The 10 spies sent back to Mother Russia in a swap with the United States received a less than glorious welcome, swept away from the Moscow airport in a black minivan and kept out of public view.
"What? To tell you the truth I don't know, I haven't seen it on TV and can't help you," a Russian woman said when told about the arrests in the United States and the swap for four people who were imprisoned in Russia for spying.
Local media offered little coverage of the arrival, labeling it the "happy ending" and changing their coverage toward the four Russian citizens transferred to United Kingdom and United States.
Moskovsky Komsomolets, a prominent Russian newspaper, buried the story under the front page coverage about the octopus in German that had been predicting World Cup results.
What coverage there was of the events, mostly criticized the spies as amateurs.
Headlines such as "Spy Scandal comes out into a new level of farce: CIA Agents are being exchanged for who knows what," on Zagolovki.ru, condemned the government's decision.
"It was a first time ever that Russian media mocked and ridiculed some of the agents involved in the spy network in America," said Alexander Nekrassov, a former Kremlin advisor.
Independent radio Moscow Echo, known as one of the most liberal radio stations, went as far as to announce a contest for caricatures called "Russian Spies in the U.S.A."
"I view this situation like one of the brightest theater plays of nonsense," Genadiy Gudkov, deputy president of the Russian Parliament security committee, told Moskovskiy Komsomolets. "Our intelligence has completely forgotten how to work."
Many of the Russian population gave no thought to the recent events. An independent poll conducted by Levada Center found that 41 percent of Russians had not heard about the spy scandal.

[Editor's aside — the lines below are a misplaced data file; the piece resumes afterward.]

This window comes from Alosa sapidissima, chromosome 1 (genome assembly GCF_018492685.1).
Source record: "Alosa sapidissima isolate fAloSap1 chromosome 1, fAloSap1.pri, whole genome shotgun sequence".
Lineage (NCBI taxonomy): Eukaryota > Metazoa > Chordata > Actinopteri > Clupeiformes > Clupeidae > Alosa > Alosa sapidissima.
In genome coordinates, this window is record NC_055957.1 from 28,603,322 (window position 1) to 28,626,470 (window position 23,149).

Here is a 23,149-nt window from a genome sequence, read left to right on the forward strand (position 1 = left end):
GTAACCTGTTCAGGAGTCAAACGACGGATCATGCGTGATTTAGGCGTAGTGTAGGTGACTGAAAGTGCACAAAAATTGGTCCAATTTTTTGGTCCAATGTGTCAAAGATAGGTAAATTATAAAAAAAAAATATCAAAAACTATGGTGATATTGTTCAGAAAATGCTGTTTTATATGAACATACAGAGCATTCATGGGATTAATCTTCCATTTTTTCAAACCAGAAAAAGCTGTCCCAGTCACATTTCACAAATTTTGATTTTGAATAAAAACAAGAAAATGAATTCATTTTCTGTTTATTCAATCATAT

One Russian who did hear about the case, Alexander Bolshakov, told ABC News that he though the 10 could hardly be called "spies."
On June 28, 10 Russian spies, were arrested in United States, after their identities were revealed in court, Obama's administration agreed to release them to Russian authorities in exchange for three highly valuable former secret service agents that were accused of spying for foreign countries and jailed for treason, as well as scientist Igor Sutyagin.
Sutyagin is a nuclear weapons expert who was convicted of espionage in 2004 and was sentenced to 15 years in prison for passing classified military information to a British firm that prosecutors said was a front for the CIA.
According to the Sutyagins' lawyer Anna Stavitskaya, Sutyagin and his family are sad that he had to admit to being guilty in exchange for freedom, but said he had no other choice. Sutyagin has maintained that he is innocent.
The Russians operating in the United States -- Anna Chapman, Donald Howard Heathfield, Tracy Lee Ann Foley, Patricia Mills, Michael Zottoli, Vicky Pelaez, Juan Lazaro, Richard Murphy, Cynthia Murphy and Mikhail Semenko -- were turned over to Russian authorities in Vienna, Austria.
Unlike their counterparts in Russia, the American neighbours of one of the swapped agents, Alexander Zaporozhsky, said they were thrilled to have him back.
Zaporozhsky was a former colonel in the Russian Foreign Intelligence Service was sentenced in 2003 to 18 years in prison for espionage on behalf of the United States.